Tuesday, February 22, 2011

Moammar Gaddafi must pay for atrocities

Washington Post
February 22, 2011

Reports from Libya Monday were sketchy and confused, but one conclusion appeared certain: The beleaguered dictatorship of Moammar Gaddafi was waging war against its own people and committing atrocities that demand not just condemnation but action by the outside world. Al-Jazeera reported that warplanes had joined security forces in attacking anti-government demonstrators in the capital, Tripoli; human rights groups said hundreds had been killed in clashes in the country's east. Libya's own delegation to the United Nations described the regime's actions as genocide and asked for international intervention.

The diplomats' appeal was one indication that the Gaddafi regime was on the verge of collapse. Opposition forces were reported to be in control of the second-largest city, Benghazi, and some military units may have switched sides. The whereabouts of Mr. Gaddafi, who has ruled Libya with a cruel and erratic hand since 1969, were unknown. However, his son and presumed heir Seif al-Islam Gaddafi delivered a rambling and chilling speech early Monday in which he warned of civil war and vowed that "we will fight until the last man, the last woman, the last bullet." On Monday, the regime appeared to be carrying out that threat.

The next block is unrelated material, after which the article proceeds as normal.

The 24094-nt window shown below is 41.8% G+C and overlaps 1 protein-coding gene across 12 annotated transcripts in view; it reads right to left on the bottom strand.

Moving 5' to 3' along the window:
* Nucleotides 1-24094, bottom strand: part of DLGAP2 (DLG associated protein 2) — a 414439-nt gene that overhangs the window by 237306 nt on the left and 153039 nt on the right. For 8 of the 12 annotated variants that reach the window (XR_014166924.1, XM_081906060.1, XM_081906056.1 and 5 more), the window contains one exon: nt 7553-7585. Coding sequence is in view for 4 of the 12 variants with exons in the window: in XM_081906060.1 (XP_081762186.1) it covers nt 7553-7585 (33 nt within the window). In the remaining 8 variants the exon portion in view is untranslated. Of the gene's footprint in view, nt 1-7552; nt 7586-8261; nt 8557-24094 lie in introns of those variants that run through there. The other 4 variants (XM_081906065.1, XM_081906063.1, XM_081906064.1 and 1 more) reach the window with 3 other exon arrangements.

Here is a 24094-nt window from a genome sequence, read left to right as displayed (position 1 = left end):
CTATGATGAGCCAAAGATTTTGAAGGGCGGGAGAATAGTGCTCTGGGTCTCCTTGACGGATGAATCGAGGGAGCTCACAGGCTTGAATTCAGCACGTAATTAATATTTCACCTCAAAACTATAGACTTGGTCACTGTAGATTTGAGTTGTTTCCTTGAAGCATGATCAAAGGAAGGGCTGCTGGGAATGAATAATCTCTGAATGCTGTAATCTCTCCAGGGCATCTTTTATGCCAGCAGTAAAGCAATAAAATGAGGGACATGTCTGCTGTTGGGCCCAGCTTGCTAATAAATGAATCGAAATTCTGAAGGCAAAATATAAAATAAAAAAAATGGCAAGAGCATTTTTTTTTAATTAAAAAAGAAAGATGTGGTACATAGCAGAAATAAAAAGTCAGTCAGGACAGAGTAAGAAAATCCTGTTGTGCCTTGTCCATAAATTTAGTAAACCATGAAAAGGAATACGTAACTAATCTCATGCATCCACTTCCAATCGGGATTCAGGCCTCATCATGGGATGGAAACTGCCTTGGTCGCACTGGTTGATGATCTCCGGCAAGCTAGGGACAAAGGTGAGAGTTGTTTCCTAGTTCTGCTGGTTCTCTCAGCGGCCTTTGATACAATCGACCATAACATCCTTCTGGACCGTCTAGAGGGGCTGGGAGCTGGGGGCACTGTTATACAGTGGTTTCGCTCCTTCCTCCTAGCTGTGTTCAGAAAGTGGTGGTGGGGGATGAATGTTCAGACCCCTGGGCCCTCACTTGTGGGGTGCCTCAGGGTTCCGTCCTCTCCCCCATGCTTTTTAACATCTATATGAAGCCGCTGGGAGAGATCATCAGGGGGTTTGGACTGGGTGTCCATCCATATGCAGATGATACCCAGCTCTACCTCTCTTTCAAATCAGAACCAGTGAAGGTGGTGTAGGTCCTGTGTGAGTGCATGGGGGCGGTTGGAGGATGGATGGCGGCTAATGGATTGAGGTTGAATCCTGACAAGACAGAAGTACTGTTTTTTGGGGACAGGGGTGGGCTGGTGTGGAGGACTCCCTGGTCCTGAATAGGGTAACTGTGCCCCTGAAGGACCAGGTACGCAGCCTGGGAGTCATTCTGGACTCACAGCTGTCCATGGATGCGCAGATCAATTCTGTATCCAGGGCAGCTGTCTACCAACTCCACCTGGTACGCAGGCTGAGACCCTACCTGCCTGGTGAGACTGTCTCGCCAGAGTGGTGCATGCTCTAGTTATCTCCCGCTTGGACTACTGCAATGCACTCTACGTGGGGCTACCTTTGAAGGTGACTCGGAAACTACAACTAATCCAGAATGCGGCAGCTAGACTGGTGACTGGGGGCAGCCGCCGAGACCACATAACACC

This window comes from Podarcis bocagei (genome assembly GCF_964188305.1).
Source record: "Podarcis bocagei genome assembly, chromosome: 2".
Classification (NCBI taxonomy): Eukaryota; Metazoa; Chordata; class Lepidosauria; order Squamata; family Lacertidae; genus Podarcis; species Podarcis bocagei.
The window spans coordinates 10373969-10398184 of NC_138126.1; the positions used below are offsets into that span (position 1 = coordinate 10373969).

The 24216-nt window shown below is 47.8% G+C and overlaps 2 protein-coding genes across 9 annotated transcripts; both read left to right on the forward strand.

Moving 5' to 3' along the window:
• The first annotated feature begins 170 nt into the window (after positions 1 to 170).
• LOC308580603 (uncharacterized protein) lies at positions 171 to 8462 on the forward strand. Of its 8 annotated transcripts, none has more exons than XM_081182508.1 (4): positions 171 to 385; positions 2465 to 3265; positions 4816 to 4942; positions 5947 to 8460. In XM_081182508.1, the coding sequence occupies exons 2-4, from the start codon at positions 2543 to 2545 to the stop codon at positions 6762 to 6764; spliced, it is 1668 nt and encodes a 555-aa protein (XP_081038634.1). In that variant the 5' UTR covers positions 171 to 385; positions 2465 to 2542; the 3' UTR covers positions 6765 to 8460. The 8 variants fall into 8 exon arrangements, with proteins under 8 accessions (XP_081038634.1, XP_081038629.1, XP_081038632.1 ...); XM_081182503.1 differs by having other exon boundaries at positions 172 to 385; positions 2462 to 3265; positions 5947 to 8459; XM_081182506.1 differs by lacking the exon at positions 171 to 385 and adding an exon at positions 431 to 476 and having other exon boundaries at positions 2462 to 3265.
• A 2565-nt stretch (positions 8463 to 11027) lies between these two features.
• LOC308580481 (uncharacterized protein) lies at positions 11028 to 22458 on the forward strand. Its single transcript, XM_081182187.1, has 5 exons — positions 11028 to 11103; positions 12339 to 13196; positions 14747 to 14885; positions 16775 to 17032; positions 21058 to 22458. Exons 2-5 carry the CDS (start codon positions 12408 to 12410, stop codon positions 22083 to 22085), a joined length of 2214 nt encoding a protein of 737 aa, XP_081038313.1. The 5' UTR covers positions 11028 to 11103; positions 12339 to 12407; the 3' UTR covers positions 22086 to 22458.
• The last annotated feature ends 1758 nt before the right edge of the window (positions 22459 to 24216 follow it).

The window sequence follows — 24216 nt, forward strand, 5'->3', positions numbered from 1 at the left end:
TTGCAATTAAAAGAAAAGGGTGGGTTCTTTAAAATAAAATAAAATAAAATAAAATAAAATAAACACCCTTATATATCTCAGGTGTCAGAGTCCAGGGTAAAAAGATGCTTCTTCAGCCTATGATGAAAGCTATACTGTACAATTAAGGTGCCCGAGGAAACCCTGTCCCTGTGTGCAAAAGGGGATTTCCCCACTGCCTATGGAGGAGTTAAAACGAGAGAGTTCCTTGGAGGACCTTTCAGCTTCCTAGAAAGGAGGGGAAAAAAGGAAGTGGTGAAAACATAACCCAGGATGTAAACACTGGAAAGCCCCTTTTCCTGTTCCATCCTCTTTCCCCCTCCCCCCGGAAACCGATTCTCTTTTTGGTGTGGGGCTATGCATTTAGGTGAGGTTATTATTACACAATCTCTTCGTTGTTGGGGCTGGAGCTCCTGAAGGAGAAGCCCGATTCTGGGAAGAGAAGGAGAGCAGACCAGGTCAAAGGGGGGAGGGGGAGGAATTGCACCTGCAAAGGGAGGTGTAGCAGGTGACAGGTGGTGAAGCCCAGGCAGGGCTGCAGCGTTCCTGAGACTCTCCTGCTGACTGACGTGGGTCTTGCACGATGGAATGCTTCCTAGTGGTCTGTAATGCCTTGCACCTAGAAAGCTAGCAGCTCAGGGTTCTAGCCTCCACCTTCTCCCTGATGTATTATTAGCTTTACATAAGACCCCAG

Arab rulers in Tunisia, Egypt and Bahrain all employed violence against their popular uprisings. But the actions of the Libyan regime are on a different scale. What is occurring in Tripoli and other cities is not only lethal repression but also crimes against humanity. The United States has used its influence to restrain such violence by allied governments, most recently in Bahrain. Now it should join with its allies in demanding that the Gaddafi regime be held accountable for its crimes.